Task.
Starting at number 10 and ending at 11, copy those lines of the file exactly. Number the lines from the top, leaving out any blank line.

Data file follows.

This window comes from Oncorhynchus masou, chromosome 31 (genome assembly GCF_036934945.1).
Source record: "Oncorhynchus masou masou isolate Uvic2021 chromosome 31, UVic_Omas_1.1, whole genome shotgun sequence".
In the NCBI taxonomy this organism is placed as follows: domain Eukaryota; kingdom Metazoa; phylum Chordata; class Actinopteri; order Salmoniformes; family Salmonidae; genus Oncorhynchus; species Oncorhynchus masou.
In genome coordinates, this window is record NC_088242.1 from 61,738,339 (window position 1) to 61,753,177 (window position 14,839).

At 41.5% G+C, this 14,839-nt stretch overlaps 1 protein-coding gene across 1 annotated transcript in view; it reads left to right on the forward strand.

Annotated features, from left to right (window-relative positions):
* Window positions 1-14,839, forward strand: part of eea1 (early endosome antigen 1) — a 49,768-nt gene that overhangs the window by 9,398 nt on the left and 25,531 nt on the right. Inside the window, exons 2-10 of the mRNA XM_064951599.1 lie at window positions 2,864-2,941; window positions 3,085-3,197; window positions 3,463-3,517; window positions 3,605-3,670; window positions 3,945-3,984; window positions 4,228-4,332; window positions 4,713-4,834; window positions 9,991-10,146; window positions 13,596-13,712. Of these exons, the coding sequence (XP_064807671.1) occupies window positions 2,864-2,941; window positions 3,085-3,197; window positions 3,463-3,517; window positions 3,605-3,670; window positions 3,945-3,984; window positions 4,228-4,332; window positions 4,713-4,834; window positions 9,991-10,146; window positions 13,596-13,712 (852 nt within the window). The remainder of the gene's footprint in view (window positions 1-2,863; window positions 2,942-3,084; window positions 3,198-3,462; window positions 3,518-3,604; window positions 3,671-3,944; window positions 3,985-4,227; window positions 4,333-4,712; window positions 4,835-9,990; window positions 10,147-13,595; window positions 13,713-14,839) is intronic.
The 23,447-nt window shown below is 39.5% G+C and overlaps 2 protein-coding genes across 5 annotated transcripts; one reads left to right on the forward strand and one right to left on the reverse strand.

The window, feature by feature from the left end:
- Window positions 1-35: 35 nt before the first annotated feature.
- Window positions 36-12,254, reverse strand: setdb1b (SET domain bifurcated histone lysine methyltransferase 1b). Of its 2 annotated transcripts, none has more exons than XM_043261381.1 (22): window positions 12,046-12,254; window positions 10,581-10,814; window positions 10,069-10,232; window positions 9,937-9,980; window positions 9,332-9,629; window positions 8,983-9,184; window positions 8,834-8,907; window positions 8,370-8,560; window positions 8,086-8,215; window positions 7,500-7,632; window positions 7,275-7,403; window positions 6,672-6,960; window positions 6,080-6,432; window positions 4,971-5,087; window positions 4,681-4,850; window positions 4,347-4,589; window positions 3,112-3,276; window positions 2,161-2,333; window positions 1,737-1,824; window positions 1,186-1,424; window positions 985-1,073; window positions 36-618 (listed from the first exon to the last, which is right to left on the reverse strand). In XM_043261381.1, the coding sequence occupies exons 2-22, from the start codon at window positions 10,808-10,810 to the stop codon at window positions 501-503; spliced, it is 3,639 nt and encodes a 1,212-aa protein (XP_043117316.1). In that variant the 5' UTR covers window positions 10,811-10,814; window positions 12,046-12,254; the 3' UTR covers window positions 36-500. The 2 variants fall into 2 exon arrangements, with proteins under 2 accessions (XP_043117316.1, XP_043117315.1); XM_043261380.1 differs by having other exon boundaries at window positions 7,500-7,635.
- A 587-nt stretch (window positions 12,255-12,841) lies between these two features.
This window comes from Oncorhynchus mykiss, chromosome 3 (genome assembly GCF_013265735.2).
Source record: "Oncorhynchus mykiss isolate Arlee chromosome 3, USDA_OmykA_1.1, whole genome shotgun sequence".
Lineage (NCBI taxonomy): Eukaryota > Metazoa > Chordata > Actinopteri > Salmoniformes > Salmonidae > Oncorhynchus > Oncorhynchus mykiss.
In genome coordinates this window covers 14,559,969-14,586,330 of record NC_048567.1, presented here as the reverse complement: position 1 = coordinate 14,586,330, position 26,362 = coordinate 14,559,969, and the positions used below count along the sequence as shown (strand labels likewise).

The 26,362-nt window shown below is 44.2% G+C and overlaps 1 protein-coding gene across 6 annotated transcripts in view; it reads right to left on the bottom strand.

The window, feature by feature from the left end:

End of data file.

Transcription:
- Window positions 1-35: 35 nt before the first annotated feature.
- Window positions 36-12,254, reverse strand: setdb1b (SET domain bifurcated histone lysine methyltransferase 1b). Of its 2 annotated transcripts, none has more exons than XM_043261381.1 (22): window positions 12,046-12,254; window positions 10,581-10,814; window positions 10,069-10,232; window positions 9,937-9,980; window positions 9,332-9,629; window positions 8,983-9,184; window positions 8,834-8,907; window positions 8,370-8,560; window positions 8,086-8,215; window positions 7,500-7,632; window positions 7,275-7,403; window positions 6,672-6,960; window positions 6,080-6,432; window positions 4,971-5,087; window positions 4,681-4,850; window positions 4,347-4,589; window positions 3,112-3,276; window positions 2,161-2,333; window positions 1,737-1,824; window positions 1,186-1,424; window positions 985-1,073; window positions 36-618 (listed from the first exon to the last, which is right to left on the reverse strand). In XM_043261381.1, the coding sequence occupies exons 2-22, from the start codon at window positions 10,808-10,810 to the stop codon at window positions 501-503; spliced, it is 3,639 nt and encodes a 1,212-aa protein (XP_043117316.1). In that variant the 5' UTR covers window positions 10,811-10,814; window positions 12,046-12,254; the 3' UTR covers window positions 36-500. The 2 variants fall into 2 exon arrangements, with proteins under 2 accessions (XP_043117316.1, XP_043117315.1); XM_043261380.1 differs by having other exon boundaries at window positions 7,500-7,635.